Absorption, Distribution, and Plasma Levels Flunitrazepam is administered orally or by intravenous or intramuscular injection in doses of 0.5-2 mg. Flunitrazepam is lipophilic at physiological pH and is absorbed very quickly and almost completely after oral administration: flunitrazepam undergoes first-pass metabolism in the liver, resulting in a systemic bioavailability of 85-90%. The onset of action is directly linked to the absorption rate from the gastrointestinal tract, a fact that holds true for all benzodiazepines. The pharmacokinetic parameters of single- and multiple-dose oral flunitrazepam are summarized in site. Flunitrazepam absorption and disposition follow first-order kinetics after single- and multiple-dose oral administration. The distribution is biphasic and lasts up to 20 h, with an initial half-life of 2-4 h. The rapid uptake into the brain is followed by a fairly rapid distribution out of the central compartment. Two-compartment models are in most cases adequate to describe the plasma concentration-time profiles of oral flunitrazepam, whereas three-compartment models are used for intravenous flunitrazepam. After a single oral dose of 2 mg, plasma peaks of 8.8 ±3.0 ng/mL flunitrazepam occur Read more […]

Pharmacology of Flunitrazepam and Other Benzodiazepines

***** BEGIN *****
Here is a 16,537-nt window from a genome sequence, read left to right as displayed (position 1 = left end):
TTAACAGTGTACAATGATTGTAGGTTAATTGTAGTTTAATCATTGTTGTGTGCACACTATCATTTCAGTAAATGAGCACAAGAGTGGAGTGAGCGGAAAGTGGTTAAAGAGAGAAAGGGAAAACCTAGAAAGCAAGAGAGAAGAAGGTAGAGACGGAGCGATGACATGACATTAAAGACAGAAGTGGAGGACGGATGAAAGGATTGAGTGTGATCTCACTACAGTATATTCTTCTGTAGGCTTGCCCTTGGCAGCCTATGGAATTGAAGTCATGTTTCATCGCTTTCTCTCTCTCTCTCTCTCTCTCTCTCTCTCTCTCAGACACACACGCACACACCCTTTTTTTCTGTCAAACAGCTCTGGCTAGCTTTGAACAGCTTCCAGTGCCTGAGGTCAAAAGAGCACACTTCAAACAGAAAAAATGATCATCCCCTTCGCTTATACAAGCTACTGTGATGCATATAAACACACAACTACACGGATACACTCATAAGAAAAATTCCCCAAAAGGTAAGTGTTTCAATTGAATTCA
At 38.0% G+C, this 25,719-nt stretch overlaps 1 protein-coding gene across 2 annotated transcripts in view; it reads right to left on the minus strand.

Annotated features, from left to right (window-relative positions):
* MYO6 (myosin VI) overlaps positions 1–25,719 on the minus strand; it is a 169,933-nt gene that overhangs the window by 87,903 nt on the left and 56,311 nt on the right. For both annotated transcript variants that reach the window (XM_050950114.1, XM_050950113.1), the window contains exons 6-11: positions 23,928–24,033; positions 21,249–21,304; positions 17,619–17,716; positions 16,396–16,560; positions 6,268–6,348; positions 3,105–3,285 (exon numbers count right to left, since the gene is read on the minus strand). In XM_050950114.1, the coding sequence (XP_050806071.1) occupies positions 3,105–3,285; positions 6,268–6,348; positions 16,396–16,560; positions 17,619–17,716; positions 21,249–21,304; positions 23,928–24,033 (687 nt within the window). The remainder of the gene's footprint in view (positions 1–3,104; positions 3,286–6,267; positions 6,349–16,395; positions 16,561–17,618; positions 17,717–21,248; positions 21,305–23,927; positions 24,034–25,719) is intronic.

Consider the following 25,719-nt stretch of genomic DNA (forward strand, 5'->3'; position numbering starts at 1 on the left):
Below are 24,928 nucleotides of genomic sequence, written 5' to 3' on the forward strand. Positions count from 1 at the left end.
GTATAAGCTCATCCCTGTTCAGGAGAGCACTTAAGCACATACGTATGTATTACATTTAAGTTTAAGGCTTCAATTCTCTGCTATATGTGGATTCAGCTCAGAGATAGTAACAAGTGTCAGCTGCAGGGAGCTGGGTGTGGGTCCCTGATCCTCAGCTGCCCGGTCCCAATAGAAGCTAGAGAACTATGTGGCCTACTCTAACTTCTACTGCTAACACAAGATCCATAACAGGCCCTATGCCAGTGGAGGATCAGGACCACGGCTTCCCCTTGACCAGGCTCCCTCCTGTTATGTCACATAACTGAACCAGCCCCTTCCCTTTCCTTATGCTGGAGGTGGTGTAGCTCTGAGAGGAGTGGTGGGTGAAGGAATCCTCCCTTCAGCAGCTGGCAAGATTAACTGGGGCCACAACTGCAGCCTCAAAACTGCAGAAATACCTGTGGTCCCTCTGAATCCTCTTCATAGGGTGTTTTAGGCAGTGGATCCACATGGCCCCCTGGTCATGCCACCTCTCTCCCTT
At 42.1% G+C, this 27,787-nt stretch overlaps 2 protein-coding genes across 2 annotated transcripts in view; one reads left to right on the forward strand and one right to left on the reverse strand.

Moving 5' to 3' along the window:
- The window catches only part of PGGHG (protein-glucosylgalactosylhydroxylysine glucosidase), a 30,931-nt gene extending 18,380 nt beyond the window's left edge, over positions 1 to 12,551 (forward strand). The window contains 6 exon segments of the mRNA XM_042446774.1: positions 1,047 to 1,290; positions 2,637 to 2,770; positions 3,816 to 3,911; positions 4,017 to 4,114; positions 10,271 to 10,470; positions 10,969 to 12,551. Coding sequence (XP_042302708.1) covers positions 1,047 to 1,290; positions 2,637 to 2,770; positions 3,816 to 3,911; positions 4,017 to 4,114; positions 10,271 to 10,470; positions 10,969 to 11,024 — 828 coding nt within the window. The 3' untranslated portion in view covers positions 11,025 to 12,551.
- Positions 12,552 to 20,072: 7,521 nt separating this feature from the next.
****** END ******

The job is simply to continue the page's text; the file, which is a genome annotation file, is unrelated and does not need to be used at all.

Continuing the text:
Benzodiazepines, therapeutically used as tranquilizers, hypnotics, anticonvulsants, and centrally acting muscle relaxants, rank among the most frequently prescribed drugs. Since Sternbach’s synthesis in 1955 of the first benzodiazepine by unexpected ring extension of a quinazoline-S-N-oxide derivative, a number of structurally similar compounds have been marketed by drug companies. Chlordiazepoxide (Librium®) was the first medical benzodiazepine, introduced in 1960, followed in 1963 by diazepam(Valium®) and in 1965 by oxazepam (Serax®). More than 50 of these drugs are presently marketed for clinical use throughout the world; 35 are subject to international control under the 1971 Convention on Psychotropic Substances. From International Narcotic Control Board (INCB) statistics, the most significant benzodiazepines in the last decade have been diazepam, lorazepam, alprazolam, temazepam, chlordiazepoxide, nitrazepam, triazolam, flunitrazepam, and lormetazepam. In this post dealing with the chemistry, pharmacokinetics, and pharmacodynamics of benzodiazepines, we focus mainly on flunitrazepam (). Flunitrazepam was first introduced on the market in 1975, in Switzerland, under the trade name of Rohypnol®. It is indicated Read more […]